Image by Tilixia from Pixabay

KPS is not, and I say this with absolutely no slight intended, a brooding symphony of a novel. It’s a pop song. It’s meant to be light and catchy, with three minutes of hooks and choruses for you to sing along with, and then you’re done and you go on with your day, hopefully with a smile on your face. I had fun writing this, and I needed to have fun writing this. We all need a pop song from time to time, particularly after a stretch of darkness. —author’s note at the end of The Kaiju Preservation Society.

I love science fiction. However, I’ve always felt that the genre has an over-reliance on luck. We start with a huge problem that seems impossible. Protagonists end up conquering these. Sometimes it’s skill, sometimes it’s smarts. Plenty of times, it’s luck, circumstances or just a surprise, hidden ace.

I had this issue with The Martian, Project Hail Mary, Foundation Series to an extent and to a minor extent with Three Body Problem series. If I take a critical look, even Interstellar, one of my all-time favorite movies, suffers from this.

The Kaiju Preservation Society had this in spades. Like a pop song, things ramped up fast. That was enough to keep me hooked. I knew how things were going, I could see some twists coming. But the Marvel style jokes kept hitting, had me hooked and I kept reading on.

In short, I liked the book. At a time when I’m focusing more on non-fiction, it was entertaining and a good read.

Joy in Darkness

A week or so after finishing KPS, I got my Covid-19 vaccine. That made me exhausted the next day, along with a nasty headache. So I was lying in bed for half of the day.

In the evening, feeling a bit better, I cooked and wanted to watch something. I’ve been constantly watching either YouTube or Nebula for the past month. Naturally, these were my first instincts. I didn’t find anything immediately interesting on both of the services.

I opened Max and, on a whim, decided to give True Detective Night Country a chance. I like the series, and I’ve seen all three previous seasons. Not only that, I even liked the usually panned Season 2. 30 minutes into the episode 1, I realized that I had a weird emotion. I felt joy!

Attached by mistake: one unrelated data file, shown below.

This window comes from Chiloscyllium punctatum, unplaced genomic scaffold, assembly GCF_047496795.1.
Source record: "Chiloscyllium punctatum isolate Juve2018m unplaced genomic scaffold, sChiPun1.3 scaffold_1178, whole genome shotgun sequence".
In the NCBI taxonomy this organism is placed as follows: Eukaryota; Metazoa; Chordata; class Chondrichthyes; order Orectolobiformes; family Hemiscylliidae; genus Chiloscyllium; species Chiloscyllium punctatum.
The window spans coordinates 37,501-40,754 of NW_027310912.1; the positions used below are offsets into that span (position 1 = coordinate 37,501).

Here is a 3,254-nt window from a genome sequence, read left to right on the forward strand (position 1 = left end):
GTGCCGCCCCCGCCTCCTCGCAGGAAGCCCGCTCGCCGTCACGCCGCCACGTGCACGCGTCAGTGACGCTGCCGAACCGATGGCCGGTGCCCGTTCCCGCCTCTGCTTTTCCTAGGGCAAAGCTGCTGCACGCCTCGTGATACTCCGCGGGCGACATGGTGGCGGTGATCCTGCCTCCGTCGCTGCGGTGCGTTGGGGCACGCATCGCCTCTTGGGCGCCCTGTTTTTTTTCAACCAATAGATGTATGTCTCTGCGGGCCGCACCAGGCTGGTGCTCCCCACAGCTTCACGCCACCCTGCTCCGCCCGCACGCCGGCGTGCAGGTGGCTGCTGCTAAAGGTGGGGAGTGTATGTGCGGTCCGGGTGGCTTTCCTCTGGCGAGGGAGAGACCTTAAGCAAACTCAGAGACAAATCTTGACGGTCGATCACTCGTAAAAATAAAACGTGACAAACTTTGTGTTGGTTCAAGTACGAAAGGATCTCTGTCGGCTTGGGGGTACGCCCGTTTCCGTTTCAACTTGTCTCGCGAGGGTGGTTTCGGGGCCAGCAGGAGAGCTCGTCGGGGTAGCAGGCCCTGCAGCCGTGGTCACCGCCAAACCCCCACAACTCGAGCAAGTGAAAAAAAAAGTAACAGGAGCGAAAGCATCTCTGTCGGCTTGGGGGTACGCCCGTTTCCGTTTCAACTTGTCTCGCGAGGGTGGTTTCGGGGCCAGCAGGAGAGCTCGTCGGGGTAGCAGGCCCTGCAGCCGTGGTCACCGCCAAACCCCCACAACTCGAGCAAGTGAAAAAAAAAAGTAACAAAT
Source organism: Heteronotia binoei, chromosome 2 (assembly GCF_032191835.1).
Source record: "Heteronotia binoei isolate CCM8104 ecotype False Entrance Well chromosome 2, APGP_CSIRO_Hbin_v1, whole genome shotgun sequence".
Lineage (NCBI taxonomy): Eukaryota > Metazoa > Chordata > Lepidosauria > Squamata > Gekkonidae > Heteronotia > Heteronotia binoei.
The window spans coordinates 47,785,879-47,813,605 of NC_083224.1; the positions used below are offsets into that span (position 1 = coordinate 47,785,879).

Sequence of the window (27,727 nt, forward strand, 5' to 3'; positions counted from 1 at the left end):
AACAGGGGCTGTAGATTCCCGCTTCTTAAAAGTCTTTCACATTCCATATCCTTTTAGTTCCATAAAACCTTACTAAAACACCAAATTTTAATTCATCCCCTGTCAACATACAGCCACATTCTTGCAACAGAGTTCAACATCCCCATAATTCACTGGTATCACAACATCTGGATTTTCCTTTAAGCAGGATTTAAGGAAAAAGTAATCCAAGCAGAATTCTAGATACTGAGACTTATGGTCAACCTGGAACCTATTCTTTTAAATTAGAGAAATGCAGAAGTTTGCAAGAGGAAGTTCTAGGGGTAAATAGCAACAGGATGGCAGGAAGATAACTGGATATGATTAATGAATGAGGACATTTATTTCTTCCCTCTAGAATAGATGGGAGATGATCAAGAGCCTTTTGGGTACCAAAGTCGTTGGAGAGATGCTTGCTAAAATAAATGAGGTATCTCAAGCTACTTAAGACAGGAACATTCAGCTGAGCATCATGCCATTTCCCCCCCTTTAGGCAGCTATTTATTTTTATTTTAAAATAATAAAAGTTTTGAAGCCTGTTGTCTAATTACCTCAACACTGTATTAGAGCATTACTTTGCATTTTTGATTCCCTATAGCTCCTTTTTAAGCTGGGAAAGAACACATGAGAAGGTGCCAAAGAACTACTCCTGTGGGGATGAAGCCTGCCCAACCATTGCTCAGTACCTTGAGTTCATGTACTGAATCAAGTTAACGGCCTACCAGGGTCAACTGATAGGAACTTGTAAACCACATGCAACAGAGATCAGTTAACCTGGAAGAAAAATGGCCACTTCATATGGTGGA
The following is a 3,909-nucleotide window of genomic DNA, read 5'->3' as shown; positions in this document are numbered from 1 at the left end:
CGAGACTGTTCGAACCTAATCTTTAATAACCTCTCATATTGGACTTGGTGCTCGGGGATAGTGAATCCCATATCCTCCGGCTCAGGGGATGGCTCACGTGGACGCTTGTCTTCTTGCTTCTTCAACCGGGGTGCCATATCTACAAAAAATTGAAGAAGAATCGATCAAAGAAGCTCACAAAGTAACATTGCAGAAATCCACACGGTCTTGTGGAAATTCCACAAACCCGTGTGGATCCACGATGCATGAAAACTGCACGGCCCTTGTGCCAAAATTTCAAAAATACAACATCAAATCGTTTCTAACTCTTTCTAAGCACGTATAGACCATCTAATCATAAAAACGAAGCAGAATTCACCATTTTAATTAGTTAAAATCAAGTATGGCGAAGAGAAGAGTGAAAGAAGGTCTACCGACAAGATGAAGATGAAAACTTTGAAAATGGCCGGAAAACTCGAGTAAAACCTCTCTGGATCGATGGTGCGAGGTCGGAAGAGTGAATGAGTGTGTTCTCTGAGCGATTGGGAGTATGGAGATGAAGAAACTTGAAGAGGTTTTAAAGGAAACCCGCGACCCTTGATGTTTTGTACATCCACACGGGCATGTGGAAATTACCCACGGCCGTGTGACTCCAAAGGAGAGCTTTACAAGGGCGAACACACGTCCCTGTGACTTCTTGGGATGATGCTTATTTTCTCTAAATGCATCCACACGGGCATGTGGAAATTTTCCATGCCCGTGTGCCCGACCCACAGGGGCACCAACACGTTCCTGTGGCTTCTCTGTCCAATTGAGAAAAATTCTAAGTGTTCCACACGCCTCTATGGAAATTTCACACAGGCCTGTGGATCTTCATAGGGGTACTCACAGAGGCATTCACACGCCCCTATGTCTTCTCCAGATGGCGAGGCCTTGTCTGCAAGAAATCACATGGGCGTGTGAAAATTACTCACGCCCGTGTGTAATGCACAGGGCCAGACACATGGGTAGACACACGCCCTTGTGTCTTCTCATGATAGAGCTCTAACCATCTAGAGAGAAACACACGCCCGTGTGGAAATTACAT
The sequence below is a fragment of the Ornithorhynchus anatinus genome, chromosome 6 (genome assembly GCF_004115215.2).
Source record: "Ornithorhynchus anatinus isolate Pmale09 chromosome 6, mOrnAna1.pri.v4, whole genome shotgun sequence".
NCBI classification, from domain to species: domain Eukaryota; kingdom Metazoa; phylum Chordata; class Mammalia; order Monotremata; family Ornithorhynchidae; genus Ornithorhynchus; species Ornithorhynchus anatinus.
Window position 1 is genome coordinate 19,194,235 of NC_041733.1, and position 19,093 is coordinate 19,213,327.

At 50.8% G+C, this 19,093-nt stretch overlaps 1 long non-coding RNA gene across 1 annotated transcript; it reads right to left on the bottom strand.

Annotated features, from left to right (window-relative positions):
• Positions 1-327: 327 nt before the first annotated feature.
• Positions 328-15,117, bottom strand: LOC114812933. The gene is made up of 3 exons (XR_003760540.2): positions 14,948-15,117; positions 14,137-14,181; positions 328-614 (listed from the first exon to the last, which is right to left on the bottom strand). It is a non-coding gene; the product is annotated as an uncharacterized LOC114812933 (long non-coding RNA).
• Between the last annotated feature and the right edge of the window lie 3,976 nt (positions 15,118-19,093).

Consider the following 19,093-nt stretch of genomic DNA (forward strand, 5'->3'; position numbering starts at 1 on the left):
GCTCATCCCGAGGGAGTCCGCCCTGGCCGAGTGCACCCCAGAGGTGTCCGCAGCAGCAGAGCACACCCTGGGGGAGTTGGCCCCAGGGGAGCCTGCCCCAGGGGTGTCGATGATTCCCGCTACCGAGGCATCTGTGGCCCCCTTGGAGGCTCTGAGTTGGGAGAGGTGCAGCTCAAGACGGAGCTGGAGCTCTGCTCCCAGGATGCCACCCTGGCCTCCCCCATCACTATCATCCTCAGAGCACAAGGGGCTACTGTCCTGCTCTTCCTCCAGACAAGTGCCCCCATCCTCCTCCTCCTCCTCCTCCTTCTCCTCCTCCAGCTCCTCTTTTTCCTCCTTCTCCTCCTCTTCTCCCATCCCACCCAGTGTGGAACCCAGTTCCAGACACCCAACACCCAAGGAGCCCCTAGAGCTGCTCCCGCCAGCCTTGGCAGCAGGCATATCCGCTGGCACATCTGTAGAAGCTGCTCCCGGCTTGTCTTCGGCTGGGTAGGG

I immediately thought of when I had this reaction before. And that was a week back, watching Everything, Everywhere, All at Once. I didn’t notice it when watching the movie, but my tired brain made the connection during True Detective!

And that’s when I realized, it’s because I’ve been consuming what’s the junk food equivalent of video. YouTube is the McDonald’s of the internet. You can keep watching short rants and reviews the entire day and the supply will never end.

The unlimited supply works, it certainly keeps me hooked to the screen. In contract, True Detective is a nice meal at a Michelin Star Restaurant. You sit down, you wait, and you savor it.

This meal, even through the darkness, both thematic and literal, sparked joy in me.

Dopamine and Optimization

Back to reading, I’m currently reading two non-fiction books. First is Dopamine Nation by Dr. Anna Lembke. Second, Four Thousand Weeks by Oliver Burkeman.

Dopamine Nation discusses that constant release of Dopamine gets us addicted. Looking at my recent YouTube usage, I am addicted.

Before my meals, I would just open YouTube and browse through. If I found something good, alright. Otherwise, I’d just refresh the page and look at other categories. Occasionally, I’d even have a YouTube window open on the side when I’m programming!

One of the solutions for addiction, according to Dopamine Nation, is dopamine fasting. I think I’ll try that by reducing the short videos. All those shorts and <2-minute videos on YouTube homepage are interesting and keep me scrolling, but they’re draining. Something with a story, something that makes me think, that’s much more rewarding!

On the other side, the central theme of Four Thousand Weeks is that we as humans have sucked the joy out of leisure by trying to optimize everything. Every moment needs to build towards something, or it feels wasteful!

All this does not imply that there’s no place for the pop song novels and junk food videos. But they are not the only options. The other end of the spectrum is not limiting our watching documentaries or drama shows while shunning all short videos.

In face, there are no implications here. This post is a long personal reminder to focus on joy.

It’s been a day since I saw that episode of True Detective. And I’m still thinking about it. It’s rare for me to think about YouTube videos 24 minutes later, let alone 24 hours! Amazing, thoughtful stories are what bring me joy. So I’ll watch more of these, but occasionally indulge in short videos.

Next time you’re watching something, just pause for a moment and consider if it’s bringing you joy.